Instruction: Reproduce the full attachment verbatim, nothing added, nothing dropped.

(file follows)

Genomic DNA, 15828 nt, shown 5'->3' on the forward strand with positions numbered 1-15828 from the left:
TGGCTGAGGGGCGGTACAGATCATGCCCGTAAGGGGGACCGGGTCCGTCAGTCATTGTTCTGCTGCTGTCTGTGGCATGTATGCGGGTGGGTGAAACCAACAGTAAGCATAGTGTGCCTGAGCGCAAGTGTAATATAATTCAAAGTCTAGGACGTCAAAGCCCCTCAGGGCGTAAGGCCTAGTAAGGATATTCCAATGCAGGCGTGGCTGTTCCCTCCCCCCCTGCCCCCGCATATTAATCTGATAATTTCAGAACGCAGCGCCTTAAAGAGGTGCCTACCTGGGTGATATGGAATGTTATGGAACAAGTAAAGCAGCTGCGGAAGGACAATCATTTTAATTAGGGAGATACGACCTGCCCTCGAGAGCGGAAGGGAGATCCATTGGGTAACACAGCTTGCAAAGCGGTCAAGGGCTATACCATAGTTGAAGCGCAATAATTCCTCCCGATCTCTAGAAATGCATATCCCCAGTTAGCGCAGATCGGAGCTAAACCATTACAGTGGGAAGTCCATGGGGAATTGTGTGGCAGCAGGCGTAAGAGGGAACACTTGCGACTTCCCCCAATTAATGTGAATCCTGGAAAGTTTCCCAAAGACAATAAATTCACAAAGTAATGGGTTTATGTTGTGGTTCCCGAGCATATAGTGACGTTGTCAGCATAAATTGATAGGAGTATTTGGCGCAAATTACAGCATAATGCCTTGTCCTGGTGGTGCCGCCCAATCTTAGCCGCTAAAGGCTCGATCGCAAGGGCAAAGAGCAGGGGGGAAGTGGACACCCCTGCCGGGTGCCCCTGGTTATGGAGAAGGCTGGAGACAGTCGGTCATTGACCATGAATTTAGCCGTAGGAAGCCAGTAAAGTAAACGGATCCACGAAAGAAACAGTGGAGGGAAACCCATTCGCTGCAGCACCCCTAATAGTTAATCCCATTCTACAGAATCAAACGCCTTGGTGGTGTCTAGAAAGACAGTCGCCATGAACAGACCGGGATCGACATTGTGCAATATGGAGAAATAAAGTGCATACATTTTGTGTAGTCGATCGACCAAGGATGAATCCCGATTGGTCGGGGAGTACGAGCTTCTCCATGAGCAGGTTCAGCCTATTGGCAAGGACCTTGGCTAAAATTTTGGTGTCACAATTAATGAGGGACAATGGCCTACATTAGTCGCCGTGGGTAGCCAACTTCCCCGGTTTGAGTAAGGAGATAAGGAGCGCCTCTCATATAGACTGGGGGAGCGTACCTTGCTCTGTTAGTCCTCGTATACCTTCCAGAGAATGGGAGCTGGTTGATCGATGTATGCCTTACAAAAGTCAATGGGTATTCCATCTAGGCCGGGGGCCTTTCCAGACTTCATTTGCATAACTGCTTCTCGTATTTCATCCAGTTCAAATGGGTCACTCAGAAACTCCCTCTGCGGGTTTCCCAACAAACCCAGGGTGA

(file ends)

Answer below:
Genomic DNA, 15828 nt, shown 5'->3' on the forward strand with positions numbered 1-15828 from the left:
TGGCTGAGGGGCGGTACAGATCATGCCCGTAAGGGGGACCGGGTCCGTCAGTCATTGTTCTGCTGCTGTCTGTGGCATGTATGCGGGTGGGTGAAACCAACAGTAAGCATAGTGTGCCTGAGCGCAAGTGTAATATAATTCAAAGTCTAGGACGTCAAAGCCCCTCAGGGCGTAAGGCCTAGTAAGGATATTCCAATGCAGGCGTGGCTGTTCCCTCCCCCCCTGCCCCCGCATATTAATCTGATAATTTCAGAACGCAGCGCCTTAAAGAGGTGCCTACCTGGGTGATATGGAATGTTATGGAACAAGTAAAGCAGCTGCGGAAGGACAATCATTTTAATTAGGGAGATACGACCTGCCCTCGAGAGCGGAAGGGAGATCCATTGGGTAACACAGCTTGCAAAGCGGTCAAGGGCTATACCATAGTTGAAGCGCAATAATTCCTCCCGATCTCTAGAAATGCATATCCCCAGTTAGCGCAGATCGGAGCTAAACCATTACAGTGGGAAGTCCATGGGGAATTGTGTGGCAGCAGGCGTAAGAGGGAACACTTGCGACTTCCCCCAATTAATGTGAATCCTGGAAAGTTTCCCAAAGACAATAAATTCACAAAGTAATGGGTTTATGTTGTGGTTCCCGAGCATATAGTGACGTTGTCAGCATAAATTGATAGGAGTATTTGGCGCAAATTACAGCATAATGCCTTGTCCTGGTGGTGCCGCCCAATCTTAGCCGCTAAAGGCTCGATCGCAAGGGCAAAGAGCAGGGGGGAAGTGGACACCCCTGCCGGGTGCCCCTGGTTATGGAGAAGGCTGGAGACAGTCGGTCATTGACCATGAATTTAGCCGTAGGAAGCCAGTAAAGTAAACGGATCCACGAAAGAAACAGTGGAGGGAAACCCATTCGCTGCAGCACCCCTAATAGTTAATCCCATTCTACAGAATCAAACGCCTTGGTGGTGTCTAGAAAGACAGTCGCCATGAACAGACCGGGATCGACATTGTGCAATATGGAGAAATAAAGTGCATACATTTTGTGTAGTCGATCGACCAAGGATGAATCCCGATTGGTCGGGGAGTACGAGCTTCTCCATGAGCAGGTTCAGCCTATTGGCAAGGACCTTGGCTAAAATTTTGGTGTCACAATTAATGAGGGACAATGGCCTACATTAGTCGCCGTGGGTAGCCAACTTCCCCGGTTTGAGTAAGGAGATAAGGAGCGCCTCTCATATAGACTGGGGGAGCGTACCTTGCTCTGTTAGTCCTCGTATACCTTCCAGAGAATGGGAGCTGGTTGATCGATGTATGCCTTACAAAAGTCAATGGGTATTCCATCTAGGCCGGGGGCCTTTCCAGACTTCATTTGCATAACTGCTTCTCGTATTTCATCCAGTTCAAATGGGTCACTCAGAAACTCCCTCTGCGGGTTTCCCAACAAACCCAGGGTGA